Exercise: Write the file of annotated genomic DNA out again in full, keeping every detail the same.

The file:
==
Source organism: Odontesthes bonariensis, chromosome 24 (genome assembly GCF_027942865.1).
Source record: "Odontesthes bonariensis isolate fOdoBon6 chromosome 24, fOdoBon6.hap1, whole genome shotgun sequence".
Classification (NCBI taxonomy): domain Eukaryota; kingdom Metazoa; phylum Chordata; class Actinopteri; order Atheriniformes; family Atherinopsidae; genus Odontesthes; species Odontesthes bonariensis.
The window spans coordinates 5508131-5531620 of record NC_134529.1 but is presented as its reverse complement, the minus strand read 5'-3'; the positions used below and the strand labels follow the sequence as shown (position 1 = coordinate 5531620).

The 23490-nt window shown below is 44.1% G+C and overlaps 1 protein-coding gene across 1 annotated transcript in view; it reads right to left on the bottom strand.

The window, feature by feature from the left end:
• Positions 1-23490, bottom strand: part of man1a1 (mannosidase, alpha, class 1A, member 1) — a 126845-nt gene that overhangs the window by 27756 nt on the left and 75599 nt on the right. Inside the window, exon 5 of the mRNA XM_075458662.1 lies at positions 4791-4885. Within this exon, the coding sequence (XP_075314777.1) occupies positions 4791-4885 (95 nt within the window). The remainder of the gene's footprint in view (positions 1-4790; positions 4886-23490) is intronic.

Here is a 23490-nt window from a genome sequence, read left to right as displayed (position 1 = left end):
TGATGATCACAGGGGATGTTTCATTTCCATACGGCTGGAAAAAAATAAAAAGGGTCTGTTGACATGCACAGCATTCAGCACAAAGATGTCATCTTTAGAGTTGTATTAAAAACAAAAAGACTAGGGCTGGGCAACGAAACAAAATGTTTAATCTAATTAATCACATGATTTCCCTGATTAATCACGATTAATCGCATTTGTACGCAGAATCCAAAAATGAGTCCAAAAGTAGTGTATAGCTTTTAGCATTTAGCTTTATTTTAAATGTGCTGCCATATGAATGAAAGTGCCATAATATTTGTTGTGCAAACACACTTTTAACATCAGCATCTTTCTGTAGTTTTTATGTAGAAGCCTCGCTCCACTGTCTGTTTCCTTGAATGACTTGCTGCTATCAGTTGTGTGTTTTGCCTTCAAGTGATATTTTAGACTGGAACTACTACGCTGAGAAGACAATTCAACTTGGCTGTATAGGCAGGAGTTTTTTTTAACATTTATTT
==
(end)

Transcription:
Source organism: Odontesthes bonariensis, chromosome 24 (genome assembly GCF_027942865.1).
Source record: "Odontesthes bonariensis isolate fOdoBon6 chromosome 24, fOdoBon6.hap1, whole genome shotgun sequence".
Classification (NCBI taxonomy): domain Eukaryota; kingdom Metazoa; phylum Chordata; class Actinopteri; order Atheriniformes; family Atherinopsidae; genus Odontesthes; species Odontesthes bonariensis.
The window spans coordinates 5508131-5531620 of record NC_134529.1 but is presented as its reverse complement, the minus strand read 5'-3'; the positions used below and the strand labels follow the sequence as shown (position 1 = coordinate 5531620).

The 23490-nt window shown below is 44.1% G+C and overlaps 1 protein-coding gene across 1 annotated transcript in view; it reads right to left on the bottom strand.

The window, feature by feature from the left end:
• Positions 1-23490, bottom strand: part of man1a1 (mannosidase, alpha, class 1A, member 1) — a 126845-nt gene that overhangs the window by 27756 nt on the left and 75599 nt on the right. Inside the window, exon 5 of the mRNA XM_075458662.1 lies at positions 4791-4885. Within this exon, the coding sequence (XP_075314777.1) occupies positions 4791-4885 (95 nt within the window). The remainder of the gene's footprint in view (positions 1-4790; positions 4886-23490) is intronic.

Here is a 23490-nt window from a genome sequence, read left to right as displayed (position 1 = left end):
TGATGATCACAGGGGATGTTTCATTTCCATACGGCTGGAAAAAAATAAAAAGGGTCTGTTGACATGCACAGCATTCAGCACAAAGATGTCATCTTTAGAGTTGTATTAAAAACAAAAAGACTAGGGCTGGGCAACGAAACAAAATGTTTAATCTAATTAATCACATGATTTCCCTGATTAATCACGATTAATCGCATTTGTACGCAGAATCCAAAAATGAGTCCAAAAGTAGTGTATAGCTTTTAGCATTTAGCTTTATTTTAAATGTGCTGCCATATGAATGAAAGTGCCATAATATTTGTTGTGCAAACACACTTTTAACATCAGCATCTTTCTGTAGTTTTTATGTAGAAGCCTCGCTCCACTGTCTGTTTCCTTGAATGACTTGCTGCTATCAGTTGTGTGTTTTGCCTTCAAGTGATATTTTAGACTGGAACTACTACGCTGAGAAGACAATTCAACTTGGCTGTATAGGCAGGAGTTTTTTTTAACATTTATTT